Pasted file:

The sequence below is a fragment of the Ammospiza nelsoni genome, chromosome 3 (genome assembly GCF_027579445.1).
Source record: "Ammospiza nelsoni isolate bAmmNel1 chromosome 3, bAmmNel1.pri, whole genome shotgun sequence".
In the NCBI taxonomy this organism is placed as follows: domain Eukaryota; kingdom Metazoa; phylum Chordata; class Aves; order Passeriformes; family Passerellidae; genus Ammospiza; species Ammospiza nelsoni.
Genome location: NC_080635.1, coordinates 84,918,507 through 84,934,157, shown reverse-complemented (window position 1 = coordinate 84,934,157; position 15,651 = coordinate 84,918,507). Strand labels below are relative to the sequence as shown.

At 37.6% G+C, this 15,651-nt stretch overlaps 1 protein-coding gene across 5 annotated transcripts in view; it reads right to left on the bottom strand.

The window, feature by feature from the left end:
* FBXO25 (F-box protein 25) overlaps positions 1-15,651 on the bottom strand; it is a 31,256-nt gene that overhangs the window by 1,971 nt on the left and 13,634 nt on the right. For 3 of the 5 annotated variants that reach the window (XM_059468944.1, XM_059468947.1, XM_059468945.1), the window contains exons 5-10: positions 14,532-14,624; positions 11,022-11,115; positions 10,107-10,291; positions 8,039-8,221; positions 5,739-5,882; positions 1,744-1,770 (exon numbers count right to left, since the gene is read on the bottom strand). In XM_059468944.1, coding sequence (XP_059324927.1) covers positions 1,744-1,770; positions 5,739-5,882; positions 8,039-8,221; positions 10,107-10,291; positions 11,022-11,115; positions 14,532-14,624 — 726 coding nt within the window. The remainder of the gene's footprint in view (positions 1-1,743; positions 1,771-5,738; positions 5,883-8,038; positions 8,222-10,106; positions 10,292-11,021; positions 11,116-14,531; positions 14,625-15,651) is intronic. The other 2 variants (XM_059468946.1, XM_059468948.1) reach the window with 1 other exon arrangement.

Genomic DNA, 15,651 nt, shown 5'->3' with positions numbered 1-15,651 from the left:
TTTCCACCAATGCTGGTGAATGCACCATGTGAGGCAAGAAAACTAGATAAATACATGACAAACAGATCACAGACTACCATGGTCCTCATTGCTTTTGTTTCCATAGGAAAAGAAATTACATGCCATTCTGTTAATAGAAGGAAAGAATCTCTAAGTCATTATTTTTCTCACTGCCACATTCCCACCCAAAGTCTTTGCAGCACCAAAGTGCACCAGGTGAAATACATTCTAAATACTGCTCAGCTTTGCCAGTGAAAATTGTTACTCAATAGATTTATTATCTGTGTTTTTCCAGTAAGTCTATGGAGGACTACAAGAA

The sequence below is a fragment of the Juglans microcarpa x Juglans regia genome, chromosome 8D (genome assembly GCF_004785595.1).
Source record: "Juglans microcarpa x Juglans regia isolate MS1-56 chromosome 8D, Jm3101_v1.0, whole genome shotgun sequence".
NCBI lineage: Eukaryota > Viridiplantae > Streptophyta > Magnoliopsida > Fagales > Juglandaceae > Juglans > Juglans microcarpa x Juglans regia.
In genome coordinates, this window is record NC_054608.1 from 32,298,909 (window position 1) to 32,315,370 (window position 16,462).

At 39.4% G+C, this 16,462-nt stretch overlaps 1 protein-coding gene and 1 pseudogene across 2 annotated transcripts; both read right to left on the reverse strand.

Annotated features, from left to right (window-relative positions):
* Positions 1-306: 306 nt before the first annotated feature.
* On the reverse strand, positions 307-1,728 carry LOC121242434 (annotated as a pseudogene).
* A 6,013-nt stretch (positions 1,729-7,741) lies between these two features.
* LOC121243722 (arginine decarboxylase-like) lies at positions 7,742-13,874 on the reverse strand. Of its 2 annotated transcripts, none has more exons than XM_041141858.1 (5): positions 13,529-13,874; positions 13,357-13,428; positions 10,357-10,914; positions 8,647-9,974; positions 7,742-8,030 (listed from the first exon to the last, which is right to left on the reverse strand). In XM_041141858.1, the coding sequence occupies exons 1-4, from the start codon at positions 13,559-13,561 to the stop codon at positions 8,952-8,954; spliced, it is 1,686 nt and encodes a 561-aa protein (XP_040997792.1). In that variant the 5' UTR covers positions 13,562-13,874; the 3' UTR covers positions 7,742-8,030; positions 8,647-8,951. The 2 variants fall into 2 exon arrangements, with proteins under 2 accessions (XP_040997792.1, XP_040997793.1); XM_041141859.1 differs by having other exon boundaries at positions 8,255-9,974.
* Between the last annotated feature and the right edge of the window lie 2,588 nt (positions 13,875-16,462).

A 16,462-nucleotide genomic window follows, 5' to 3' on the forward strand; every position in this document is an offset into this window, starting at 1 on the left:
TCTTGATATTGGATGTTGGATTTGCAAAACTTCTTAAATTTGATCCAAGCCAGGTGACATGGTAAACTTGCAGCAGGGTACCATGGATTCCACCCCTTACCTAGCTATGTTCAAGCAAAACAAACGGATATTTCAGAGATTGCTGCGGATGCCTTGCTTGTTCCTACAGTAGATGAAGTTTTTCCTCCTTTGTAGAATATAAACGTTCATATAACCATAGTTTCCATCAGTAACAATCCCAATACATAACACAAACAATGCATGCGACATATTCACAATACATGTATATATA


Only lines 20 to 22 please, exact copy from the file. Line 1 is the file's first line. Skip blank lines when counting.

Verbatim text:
* Between the last annotated feature and the right edge of the window lie 2,588 nt (positions 13,875-16,462).

A 16,462-nucleotide genomic window follows, 5' to 3' on the forward strand; every position in this document is an offset into this window, starting at 1 on the left:
TCTTGATATTGGATGTTGGATTTGCAAAACTTCTTAAATTTGATCCAAGCCAGGTGACATGGTAAACTTGCAGCAGGGTACCATGGATTCCACCCCTTACCTAGCTATGTTCAAGCAAAACAAACGGATATTTCAGAGATTGCTGCGGATGCCTTGCTTGTTCCTACAGTAGATGAAGTTTTTCCTCCTTTGTAGAATATAAACGTTCATATAACCATAGTTTCCATCAGTAACAATCCCAATACATAACACAAACAATGCATGCGACATATTCACAATACATGTATATATA